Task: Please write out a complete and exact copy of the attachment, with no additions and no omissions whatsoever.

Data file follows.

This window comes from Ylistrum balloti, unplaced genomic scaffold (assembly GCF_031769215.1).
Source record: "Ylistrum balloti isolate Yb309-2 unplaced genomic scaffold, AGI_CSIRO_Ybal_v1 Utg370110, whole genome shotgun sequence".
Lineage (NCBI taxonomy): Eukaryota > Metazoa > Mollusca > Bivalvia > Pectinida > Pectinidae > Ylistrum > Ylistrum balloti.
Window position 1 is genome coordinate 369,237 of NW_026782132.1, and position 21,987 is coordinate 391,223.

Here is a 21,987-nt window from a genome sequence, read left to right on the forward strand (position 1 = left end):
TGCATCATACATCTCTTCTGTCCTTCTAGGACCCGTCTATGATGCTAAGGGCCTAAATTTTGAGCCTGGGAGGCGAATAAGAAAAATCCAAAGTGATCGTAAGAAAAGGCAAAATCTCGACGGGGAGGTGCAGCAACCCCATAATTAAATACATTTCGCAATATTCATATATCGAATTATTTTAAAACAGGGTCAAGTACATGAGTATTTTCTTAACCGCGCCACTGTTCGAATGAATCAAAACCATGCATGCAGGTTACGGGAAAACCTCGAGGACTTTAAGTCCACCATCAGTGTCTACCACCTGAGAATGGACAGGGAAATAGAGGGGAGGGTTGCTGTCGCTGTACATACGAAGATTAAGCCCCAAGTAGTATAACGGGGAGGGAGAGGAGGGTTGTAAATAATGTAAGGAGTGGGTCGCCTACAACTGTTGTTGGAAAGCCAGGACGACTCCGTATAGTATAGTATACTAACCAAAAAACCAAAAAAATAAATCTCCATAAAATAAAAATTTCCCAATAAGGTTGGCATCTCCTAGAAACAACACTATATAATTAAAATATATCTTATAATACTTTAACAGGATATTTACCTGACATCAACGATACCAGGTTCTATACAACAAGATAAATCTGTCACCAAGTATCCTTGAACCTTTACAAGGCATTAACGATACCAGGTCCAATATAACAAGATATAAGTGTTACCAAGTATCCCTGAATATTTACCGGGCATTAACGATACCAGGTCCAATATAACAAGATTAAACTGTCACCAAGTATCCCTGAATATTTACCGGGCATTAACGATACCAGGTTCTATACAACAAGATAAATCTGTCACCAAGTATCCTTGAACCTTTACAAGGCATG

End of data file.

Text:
This window comes from Ylistrum balloti, unplaced genomic scaffold (assembly GCF_031769215.1).
Source record: "Ylistrum balloti isolate Yb309-2 unplaced genomic scaffold, AGI_CSIRO_Ybal_v1 Utg370110, whole genome shotgun sequence".
Lineage (NCBI taxonomy): Eukaryota > Metazoa > Mollusca > Bivalvia > Pectinida > Pectinidae > Ylistrum > Ylistrum balloti.
Window position 1 is genome coordinate 369,237 of NW_026782132.1, and position 21,987 is coordinate 391,223.

Here is a 21,987-nt window from a genome sequence, read left to right on the forward strand (position 1 = left end):
TGCATCATACATCTCTTCTGTCCTTCTAGGACCCGTCTATGATGCTAAGGGCCTAAATTTTGAGCCTGGGAGGCGAATAAGAAAAATCCAAAGTGATCGTAAGAAAAGGCAAAATCTCGACGGGGAGGTGCAGCAACCCCATAATTAAATACATTTCGCAATATTCATATATCGAATTATTTTAAAACAGGGTCAAGTACATGAGTATTTTCTTAACCGCGCCACTGTTCGAATGAATCAAAACCATGCATGCAGGTTACGGGAAAACCTCGAGGACTTTAAGTCCACCATCAGTGTCTACCACCTGAGAATGGACAGGGAAATAGAGGGGAGGGTTGCTGTCGCTGTACATACGAAGATTAAGCCCCAAGTAGTATAACGGGGAGGGAGAGGAGGGTTGTAAATAATGTAAGGAGTGGGTCGCCTACAACTGTTGTTGGAAAGCCAGGACGACTCCGTATAGTATAGTATACTAACCAAAAAACCAAAAAAATAAATCTCCATAAAATAAAAATTTCCCAATAAGGTTGGCATCTCCTAGAAACAACACTATATAATTAAAATATATCTTATAATACTTTAACAGGATATTTACCTGACATCAACGATACCAGGTTCTATACAACAAGATAAATCTGTCACCAAGTATCCTTGAACCTTTACAAGGCATTAACGATACCAGGTCCAATATAACAAGATATAAGTGTTACCAAGTATCCCTGAATATTTACCGGGCATTAACGATACCAGGTCCAATATAACAAGATTAAACTGTCACCAAGTATCCCTGAATATTTACCGGGCATTAACGATACCAGGTTCTATACAACAAGATAAATCTGTCACCAAGTATCCTTGAACCTTTACAAGGCATG